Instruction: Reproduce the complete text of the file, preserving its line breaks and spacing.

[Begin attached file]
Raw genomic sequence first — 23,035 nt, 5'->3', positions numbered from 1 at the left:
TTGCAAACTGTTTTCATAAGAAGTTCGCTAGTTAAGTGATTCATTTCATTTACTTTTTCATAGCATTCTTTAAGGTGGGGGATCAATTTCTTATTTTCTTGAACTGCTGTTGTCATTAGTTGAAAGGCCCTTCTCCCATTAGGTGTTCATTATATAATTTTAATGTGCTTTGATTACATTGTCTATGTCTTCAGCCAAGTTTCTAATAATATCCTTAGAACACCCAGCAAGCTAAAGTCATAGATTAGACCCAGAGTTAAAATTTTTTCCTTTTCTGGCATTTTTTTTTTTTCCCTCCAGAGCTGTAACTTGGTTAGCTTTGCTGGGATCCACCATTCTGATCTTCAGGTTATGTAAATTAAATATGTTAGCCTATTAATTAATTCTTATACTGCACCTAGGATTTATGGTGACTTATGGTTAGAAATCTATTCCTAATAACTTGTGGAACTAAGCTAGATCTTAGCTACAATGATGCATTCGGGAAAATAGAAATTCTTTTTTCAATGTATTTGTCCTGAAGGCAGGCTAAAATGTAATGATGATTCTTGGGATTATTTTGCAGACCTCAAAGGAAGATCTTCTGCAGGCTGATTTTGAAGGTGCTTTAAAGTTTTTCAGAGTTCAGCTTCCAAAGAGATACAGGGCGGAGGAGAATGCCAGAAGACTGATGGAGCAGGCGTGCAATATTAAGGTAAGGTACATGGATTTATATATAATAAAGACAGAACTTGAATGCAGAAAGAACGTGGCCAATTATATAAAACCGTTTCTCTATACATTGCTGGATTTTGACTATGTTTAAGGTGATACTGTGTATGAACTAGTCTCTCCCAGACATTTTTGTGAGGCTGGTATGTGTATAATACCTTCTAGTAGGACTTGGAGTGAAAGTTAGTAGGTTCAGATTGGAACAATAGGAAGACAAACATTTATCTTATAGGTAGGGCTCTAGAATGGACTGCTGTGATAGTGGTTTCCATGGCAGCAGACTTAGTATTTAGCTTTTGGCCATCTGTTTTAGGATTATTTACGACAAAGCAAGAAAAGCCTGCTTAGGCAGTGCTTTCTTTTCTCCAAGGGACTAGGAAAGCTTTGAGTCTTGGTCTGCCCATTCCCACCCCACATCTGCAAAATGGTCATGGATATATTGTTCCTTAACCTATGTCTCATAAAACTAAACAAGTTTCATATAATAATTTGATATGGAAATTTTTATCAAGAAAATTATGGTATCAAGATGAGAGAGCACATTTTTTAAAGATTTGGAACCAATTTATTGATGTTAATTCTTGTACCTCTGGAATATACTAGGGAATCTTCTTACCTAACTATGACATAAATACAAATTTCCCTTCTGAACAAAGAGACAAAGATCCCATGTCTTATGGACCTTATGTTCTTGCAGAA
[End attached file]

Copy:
Raw genomic sequence first — 23,035 nt, 5'->3', positions numbered from 1 at the left:
TTGCAAACTGTTTTCATAAGAAGTTCGCTAGTTAAGTGATTCATTTCATTTACTTTTTCATAGCATTCTTTAAGGTGGGGGATCAATTTCTTATTTTCTTGAACTGCTGTTGTCATTAGTTGAAAGGCCCTTCTCCCATTAGGTGTTCATTATATAATTTTAATGTGCTTTGATTACATTGTCTATGTCTTCAGCCAAGTTTCTAATAATATCCTTAGAACACCCAGCAAGCTAAAGTCATAGATTAGACCCAGAGTTAAAATTTTTTCCTTTTCTGGCATTTTTTTTTTTTCCCTCCAGAGCTGTAACTTGGTTAGCTTTGCTGGGATCCACCATTCTGATCTTCAGGTTATGTAAATTAAATATGTTAGCCTATTAATTAATTCTTATACTGCACCTAGGATTTATGGTGACTTATGGTTAGAAATCTATTCCTAATAACTTGTGGAACTAAGCTAGATCTTAGCTACAATGATGCATTCGGGAAAATAGAAATTCTTTTTTCAATGTATTTGTCCTGAAGGCAGGCTAAAATGTAATGATGATTCTTGGGATTATTTTGCAGACCTCAAAGGAAGATCTTCTGCAGGCTGATTTTGAAGGTGCTTTAAAGTTTTTCAGAGTTCAGCTTCCAAAGAGATACAGGGCGGAGGAGAATGCCAGAAGACTGATGGAGCAGGCGTGCAATATTAAGGTAAGGTACATGGATTTATATATAATAAAGACAGAACTTGAATGCAGAAAGAACGTGGCCAATTATATAAAACCGTTTCTCTATACATTGCTGGATTTTGACTATGTTTAAGGTGATACTGTGTATGAACTAGTCTCTCCCAGACATTTTTGTGAGGCTGGTATGTGTATAATACCTTCTAGTAGGACTTGGAGTGAAAGTTAGTAGGTTCAGATTGGAACAATAGGAAGACAAACATTTATCTTATAGGTAGGGCTCTAGAATGGACTGCTGTGATAGTGGTTTCCATGGCAGCAGACTTAGTATTTAGCTTTTGGCCATCTGTTTTAGGATTATTTACGACAAAGCAAGAAAAGCCTGCTTAGGCAGTGCTTTCTTTTCTCCAAGGGACTAGGAAAGCTTTGAGTCTTGGTCTGCCCATTCCCACCCCACATCTGCAAAATGGTCATGGATATATTGTTCCTTAACCTATGTCTCATAAAACTAAACAAGTTTCATATAATAATTTGATATGGAAATTTTTATCAAGAAAATTATGGTATCAAGATGAGAGAGCACATTTTTTAAAGATTTGGAACCAATTTATTGATGTTAATTCTTGTACCTCTGGAATATACTAGGGAATCTTCTTACCTAACTATGACATAAATACAAATTTCCCTTCTGAACAAAGAGACAAAGATCCCATGTCTTATGGACCTTATGTTCTTGCAGAA